A while back I heard about a great TedTalk by Brene Brown. A few clients even said ” Have you read Brene Brown? She says what you’re saying. ” I keep meaning to watch her talk but haven’t yet. I even went to her website to check out her blog. I loved the colour, font choice and old fashioned typewrite, but I never got around to reading her blog. I can’t remember if she even has one. But from what I’ve heard, and the look of her site, I’m sure I’d like her.
I was grabbing some detective novels from the library the other day and added Brene Brown’s Daring Greatly to the pile. Finally I was going to get to know Brene.
On page 42 I read something that stopped me. She wrote, “I thought about a paperweight on my desk that reads, “What would you attempt to do if you knew you could not fail? I pushed that question out of my head to make room for a new question. As I walked up to the stage I literally whispered aloud, “What’s worth doing even if I fail?”
I was hot with shame. I could feel myself contract into the smallest version of my self. It was painful to be me. You see I wrote a blog with almost exactly those words. And I thought – what if people think I copied her? What if people think I’m just stealing ideas and promoting them as my own? Shame had been such a constant companion in my past, that it took me a moment to even notice its grip. Once I became aware of that old weight of shame it was quickly replaced with wonder.
Isn’t it curious that my first response should be a crippling shame and fear that people I don’t even know might think less of me, rather than melting with awe that we are all drawing inspiration from the same source, that ideas that want to be in the world will find their way through any willing vehicle, that people who have worked with me and found benefit from it are finding similar messages in other places. Rather than have those as my first response, it was fear about people I don’t even know, people who may not even exist. Fear was getting in the way of love. And the fear was just my imagination.
I hadn’t actually done anything wrong. It was the fear that someone might think I had, that made my stomach turn. I remembered the many times in the past that fear of what others might think stopped me from expressing myself, giving my gifts, and being true. I was surprised to see that fear was still there. But this time I breathed into it. Sat in the discomfort. Remembered who I am without that fear… and the shame dissolved. I then put down the book and turned to a detective novel. Brene and I will meet another day.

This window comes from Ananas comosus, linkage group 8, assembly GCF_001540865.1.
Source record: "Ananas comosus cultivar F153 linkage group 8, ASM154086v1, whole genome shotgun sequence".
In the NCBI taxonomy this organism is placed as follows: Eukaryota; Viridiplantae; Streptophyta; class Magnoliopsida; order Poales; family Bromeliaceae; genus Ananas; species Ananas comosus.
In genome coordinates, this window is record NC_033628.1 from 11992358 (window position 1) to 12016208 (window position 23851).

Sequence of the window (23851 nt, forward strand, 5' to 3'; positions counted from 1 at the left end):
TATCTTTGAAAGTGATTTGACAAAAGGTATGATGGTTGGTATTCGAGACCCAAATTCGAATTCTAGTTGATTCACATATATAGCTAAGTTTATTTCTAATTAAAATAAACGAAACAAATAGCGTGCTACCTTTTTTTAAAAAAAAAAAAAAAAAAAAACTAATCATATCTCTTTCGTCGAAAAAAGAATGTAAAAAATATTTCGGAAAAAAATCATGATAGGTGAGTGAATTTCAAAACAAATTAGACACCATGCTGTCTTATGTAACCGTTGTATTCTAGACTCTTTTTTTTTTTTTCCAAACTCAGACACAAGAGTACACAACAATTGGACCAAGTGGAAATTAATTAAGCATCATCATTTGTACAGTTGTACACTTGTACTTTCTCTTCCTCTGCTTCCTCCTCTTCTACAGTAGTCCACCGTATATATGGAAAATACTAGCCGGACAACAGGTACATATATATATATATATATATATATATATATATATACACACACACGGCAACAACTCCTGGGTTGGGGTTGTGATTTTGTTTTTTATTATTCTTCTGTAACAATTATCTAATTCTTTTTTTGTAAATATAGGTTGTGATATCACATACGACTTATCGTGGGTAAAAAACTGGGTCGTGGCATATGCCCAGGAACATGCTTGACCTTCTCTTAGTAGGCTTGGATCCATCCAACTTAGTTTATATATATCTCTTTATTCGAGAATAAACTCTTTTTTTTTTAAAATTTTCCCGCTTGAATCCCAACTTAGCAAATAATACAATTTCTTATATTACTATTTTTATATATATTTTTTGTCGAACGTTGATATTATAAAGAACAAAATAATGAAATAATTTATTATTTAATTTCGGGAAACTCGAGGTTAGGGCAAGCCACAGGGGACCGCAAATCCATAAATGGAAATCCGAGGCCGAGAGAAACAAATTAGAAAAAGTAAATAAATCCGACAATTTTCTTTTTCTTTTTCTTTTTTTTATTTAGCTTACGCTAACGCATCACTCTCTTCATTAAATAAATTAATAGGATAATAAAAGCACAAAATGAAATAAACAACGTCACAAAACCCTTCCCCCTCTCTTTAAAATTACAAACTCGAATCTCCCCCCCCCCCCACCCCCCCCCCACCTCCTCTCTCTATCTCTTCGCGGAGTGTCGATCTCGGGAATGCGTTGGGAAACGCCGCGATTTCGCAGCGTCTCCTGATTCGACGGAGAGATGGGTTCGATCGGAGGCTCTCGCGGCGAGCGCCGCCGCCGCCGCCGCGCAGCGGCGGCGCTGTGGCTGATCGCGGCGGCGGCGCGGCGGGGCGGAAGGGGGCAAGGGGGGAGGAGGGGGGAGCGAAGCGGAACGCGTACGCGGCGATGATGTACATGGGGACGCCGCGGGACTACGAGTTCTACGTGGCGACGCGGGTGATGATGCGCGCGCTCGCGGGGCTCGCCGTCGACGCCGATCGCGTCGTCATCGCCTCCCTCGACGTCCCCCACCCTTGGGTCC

The fear of what other people think stops you from expressing yourself, and worse, it stops you from listening to yourself.
People you consider great risk-takers, inventors, change makers and leaders followed their impulses and did what they did in spite of what people might think. But that doesn’t help you right now. So, what can you do?
Over the years I’ve learned to let the love inside me overcome the fear. I don’t do it 100% of the time, but when I do, I allow that love to be expressed in whatever way it wants.
I’ll bet you are braver than me, but if at times you feel the glorious impulse to express what’s inside you, and then you worry about what others will think:
- Take a moment to breathe and allow that discomfort to be felt.
- Then connect back to that initial impulse.
- Feel the expansion of love that wants to move through you.
- Let that love grow so big inside you that the imagined faces of naysayers dissolves.
- Then ask yourself:
The love inside you is stronger and softer, more compassionate and inclusive than the fear.
AND…If the world would benefit from someone you know letting their light shine, please feel free to share this with them.